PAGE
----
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I was inspired to create this project because I'm honestly really lazy in the mornings and I never have enough motivation to travel to the other corner of my room to turn on my record player. And even when it is on, I always forget to turn it off.
At first, I wanted to use the Spotify API to control my speakers, but since I couldn't find a way to bypass the whole token-expiring-every-two-hours fiasco, I decided to use both the Blynk app and small sound sensor, with the intention of having the Blynk app control the physical toggle of my record player and the small sound sensor continually checking whether or not music was playing in order to automatically turn it off.Hardware Setup:
- Place the Particle Argon on the breadboard.
- Using a jumper wire, connect the GND pin of the Particle Argon to the negative rail on the breadboard.
- Using another jumper wire, connect the VUSB pin of the Particle Argon to the positive rail on the breadboard.
- Connect the power and ground pins of the Micro Servo to the positive and negative rail of the breadboard, respectively. Connect the Micro Servo's signal pin to A5.
- Connect the digital pin of the small sound sensor to D8, the VCC and GND pins to the positive and negative rails of the breadboard respectively, and the analog pin to A0.
- Place the LCD display on the breadboard.
- Make the following connections on the LCD display: VSS pin to the negative rail of the breadboard, VDD to the positive rail, V0 to the middle pin of the potentiometer, RS to D2, RW to the negative rail, E to D3, LCD D4 pin to D4, LCD D5 pin to D5, LCD D6 pin to D6, LCD D7 pin to D7, LCD A pin to a 220 Ohm resistor connected to the positive power rail, and LCD K pin to the negative rail.
- Place the potentiometer on the breadboard and make the following connections: the first pin to the negative rail of the breadboard, the second pin to V0 on the LCD display, and the third pin to the positive rail.
- Turn the knob of the potentiometer until you can see the characters on the LCD display.
Since my record player has a physical ON/OFF toggle switch that is fairly easy to flip, I knew that my hardware wouldn't need to exert a drastic amount of force in order to turn it on and off. For this reason, I decided to mount a Micro Servo directly atop the toggle and use tape to secure it down. Since the toggle was fairly short, I used a quarter of a popsicle stick in order to extend the switch and taped it into place. Since I still needed something to actually pull the toggle, I decided to use a paper clip because it was easy to bend and had enough tension to pull the toggle on and off. In order to do this, I attached one end of the paper clip to one of the holes in the servo's horn and the other end to my popsicle stick via hot glue.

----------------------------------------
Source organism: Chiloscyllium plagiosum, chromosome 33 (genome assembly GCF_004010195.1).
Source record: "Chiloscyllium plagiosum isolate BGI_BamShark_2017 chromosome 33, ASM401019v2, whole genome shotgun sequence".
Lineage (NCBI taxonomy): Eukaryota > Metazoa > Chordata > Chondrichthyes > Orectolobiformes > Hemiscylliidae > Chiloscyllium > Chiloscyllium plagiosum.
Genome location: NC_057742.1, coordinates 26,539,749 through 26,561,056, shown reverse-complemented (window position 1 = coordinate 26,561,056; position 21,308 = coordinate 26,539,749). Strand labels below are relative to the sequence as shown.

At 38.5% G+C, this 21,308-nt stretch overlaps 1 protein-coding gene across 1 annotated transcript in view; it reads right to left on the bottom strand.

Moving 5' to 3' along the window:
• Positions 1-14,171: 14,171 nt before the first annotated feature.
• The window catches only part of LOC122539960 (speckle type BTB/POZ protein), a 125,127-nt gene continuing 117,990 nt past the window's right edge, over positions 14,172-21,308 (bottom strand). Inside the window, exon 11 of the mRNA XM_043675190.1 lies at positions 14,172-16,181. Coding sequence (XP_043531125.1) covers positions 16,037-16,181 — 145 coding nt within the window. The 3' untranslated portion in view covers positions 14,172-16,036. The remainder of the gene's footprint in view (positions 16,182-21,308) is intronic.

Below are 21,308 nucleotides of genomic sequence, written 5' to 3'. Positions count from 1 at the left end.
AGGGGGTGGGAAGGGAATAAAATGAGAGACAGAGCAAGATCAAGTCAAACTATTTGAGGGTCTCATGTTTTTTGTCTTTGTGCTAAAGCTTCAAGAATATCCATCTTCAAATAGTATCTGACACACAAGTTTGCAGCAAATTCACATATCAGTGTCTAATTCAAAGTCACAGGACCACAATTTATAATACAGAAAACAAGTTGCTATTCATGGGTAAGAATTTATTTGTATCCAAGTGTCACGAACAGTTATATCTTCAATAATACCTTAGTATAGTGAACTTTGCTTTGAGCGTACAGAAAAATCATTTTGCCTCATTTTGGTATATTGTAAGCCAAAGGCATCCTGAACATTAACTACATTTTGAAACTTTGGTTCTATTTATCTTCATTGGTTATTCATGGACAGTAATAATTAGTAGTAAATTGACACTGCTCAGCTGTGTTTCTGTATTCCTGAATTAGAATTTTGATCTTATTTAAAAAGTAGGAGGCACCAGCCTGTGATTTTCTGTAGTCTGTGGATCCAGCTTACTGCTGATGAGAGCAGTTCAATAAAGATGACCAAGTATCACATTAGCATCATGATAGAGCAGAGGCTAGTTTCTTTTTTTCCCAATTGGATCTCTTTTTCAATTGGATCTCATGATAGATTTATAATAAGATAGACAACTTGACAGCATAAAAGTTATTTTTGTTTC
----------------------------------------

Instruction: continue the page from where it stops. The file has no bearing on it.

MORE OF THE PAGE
Since the small sound sensor is highly sensitive to sound and only responds to sound pressure (not necessarily sound in general), I knew that I needed to create something that would help isolate the source of the sound and help capture the sound waves/"vibrations" of the music. The solution? A small wooden box to house the sensor!
I used some spare wood sheets that I had bought at the Dollar Store for a previous project to construct my box. I hot-glued all five sides together and voilà: a state-of-the-art wooden contraption!Calibrating the Small Sound Sensor:
The small sound sensor is highly sensitive. To combat this, the sensor features a built-in potentiometer that allows you to adjust the sensitivity of the sensor so that when the sound level exceeds a certain point, an LED on the sensor module illuminates.